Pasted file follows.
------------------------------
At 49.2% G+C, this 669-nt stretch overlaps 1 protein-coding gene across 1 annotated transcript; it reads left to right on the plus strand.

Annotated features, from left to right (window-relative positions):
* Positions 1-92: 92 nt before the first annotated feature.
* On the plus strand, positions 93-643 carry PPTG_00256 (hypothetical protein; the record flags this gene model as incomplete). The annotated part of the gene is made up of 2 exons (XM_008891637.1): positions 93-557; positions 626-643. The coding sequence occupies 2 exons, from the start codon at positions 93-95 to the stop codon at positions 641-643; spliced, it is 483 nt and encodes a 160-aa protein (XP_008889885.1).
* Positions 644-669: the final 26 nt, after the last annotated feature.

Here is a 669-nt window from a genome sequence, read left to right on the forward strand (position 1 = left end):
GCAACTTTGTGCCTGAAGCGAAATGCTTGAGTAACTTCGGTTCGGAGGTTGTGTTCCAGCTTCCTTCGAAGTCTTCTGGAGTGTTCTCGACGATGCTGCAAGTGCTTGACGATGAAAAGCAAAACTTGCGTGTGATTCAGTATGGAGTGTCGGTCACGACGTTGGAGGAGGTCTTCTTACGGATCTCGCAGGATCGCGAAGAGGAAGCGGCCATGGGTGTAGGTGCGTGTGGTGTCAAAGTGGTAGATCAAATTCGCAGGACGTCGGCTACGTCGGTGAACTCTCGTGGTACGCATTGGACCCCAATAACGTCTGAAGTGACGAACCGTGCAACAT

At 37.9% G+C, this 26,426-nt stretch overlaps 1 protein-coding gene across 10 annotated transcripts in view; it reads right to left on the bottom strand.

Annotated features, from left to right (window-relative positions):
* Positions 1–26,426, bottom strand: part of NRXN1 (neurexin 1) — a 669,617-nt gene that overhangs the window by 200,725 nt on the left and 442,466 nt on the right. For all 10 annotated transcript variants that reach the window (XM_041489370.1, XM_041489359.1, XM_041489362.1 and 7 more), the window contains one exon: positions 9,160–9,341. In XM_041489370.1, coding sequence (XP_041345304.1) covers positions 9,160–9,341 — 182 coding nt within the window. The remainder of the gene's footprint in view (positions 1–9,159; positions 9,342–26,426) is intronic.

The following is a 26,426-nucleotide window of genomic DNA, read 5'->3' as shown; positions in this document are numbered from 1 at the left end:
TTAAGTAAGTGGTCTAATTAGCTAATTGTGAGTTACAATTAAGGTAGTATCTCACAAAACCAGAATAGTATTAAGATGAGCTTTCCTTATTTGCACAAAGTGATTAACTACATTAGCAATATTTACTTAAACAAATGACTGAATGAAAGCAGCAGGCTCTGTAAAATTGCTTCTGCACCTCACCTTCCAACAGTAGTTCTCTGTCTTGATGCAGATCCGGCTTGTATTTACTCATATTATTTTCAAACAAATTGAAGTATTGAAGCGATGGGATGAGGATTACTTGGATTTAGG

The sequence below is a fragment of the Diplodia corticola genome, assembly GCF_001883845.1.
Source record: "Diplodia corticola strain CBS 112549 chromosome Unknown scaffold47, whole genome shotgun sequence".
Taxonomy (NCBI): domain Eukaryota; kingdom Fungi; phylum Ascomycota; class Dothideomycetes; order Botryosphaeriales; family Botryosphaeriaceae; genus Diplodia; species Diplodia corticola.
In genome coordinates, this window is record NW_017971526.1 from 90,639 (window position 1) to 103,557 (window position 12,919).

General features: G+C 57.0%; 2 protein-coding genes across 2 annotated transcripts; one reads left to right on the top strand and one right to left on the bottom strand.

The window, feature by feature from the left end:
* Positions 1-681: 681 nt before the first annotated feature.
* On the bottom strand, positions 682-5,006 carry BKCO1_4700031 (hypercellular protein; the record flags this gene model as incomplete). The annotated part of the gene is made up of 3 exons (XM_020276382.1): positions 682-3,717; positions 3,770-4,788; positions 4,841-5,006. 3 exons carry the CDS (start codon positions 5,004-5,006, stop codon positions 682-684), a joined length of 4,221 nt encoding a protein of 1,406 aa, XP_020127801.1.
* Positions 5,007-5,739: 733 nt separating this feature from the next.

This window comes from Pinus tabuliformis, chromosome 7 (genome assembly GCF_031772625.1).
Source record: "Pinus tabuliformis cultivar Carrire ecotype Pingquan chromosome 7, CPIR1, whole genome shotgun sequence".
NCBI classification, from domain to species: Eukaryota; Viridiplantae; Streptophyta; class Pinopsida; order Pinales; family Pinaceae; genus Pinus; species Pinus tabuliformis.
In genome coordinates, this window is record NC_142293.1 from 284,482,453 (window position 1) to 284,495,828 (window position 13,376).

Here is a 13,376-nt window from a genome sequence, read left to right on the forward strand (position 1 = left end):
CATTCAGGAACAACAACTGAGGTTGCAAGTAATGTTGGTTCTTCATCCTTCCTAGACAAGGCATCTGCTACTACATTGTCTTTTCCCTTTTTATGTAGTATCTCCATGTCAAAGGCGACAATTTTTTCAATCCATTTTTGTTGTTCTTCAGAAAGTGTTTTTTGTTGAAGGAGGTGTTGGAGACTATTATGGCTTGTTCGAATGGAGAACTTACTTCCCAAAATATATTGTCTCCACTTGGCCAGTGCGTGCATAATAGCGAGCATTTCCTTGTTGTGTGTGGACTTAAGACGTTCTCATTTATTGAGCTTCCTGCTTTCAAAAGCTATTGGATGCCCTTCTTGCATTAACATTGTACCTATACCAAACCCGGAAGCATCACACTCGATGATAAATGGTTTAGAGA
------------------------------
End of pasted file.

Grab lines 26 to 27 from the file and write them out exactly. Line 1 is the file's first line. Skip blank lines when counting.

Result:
Here is a 13,376-nt window from a genome sequence, read left to right on the forward strand (position 1 = left end):
CATTCAGGAACAACAACTGAGGTTGCAAGTAATGTTGGTTCTTCATCCTTCCTAGACAAGGCATCTGCTACTACATTGTCTTTTCCCTTTTTATGTAGTATCTCCATGTCAAAGGCGACAATTTTTTCAATCCATTTTTGTTGTTCTTCAGAAAGTGTTTTTTGTTGAAGGAGGTGTTGGAGACTATTATGGCTTGTTCGAATGGAGAACTTACTTCCCAAAATATATTGTCTCCACTTGGCCAGTGCGTGCATAATAGCGAGCATTTCCTTGTTGTGTGTGGACTTAAGACGTTCTCATTTATTGAGCTTCCTGCTTTCAAAAGCTATTGGATGCCCTTCTTGCATTAACATTGTACCTATACCAAACCCGGAAGCATCACACTCGATGATAAATGGTTTAGAGA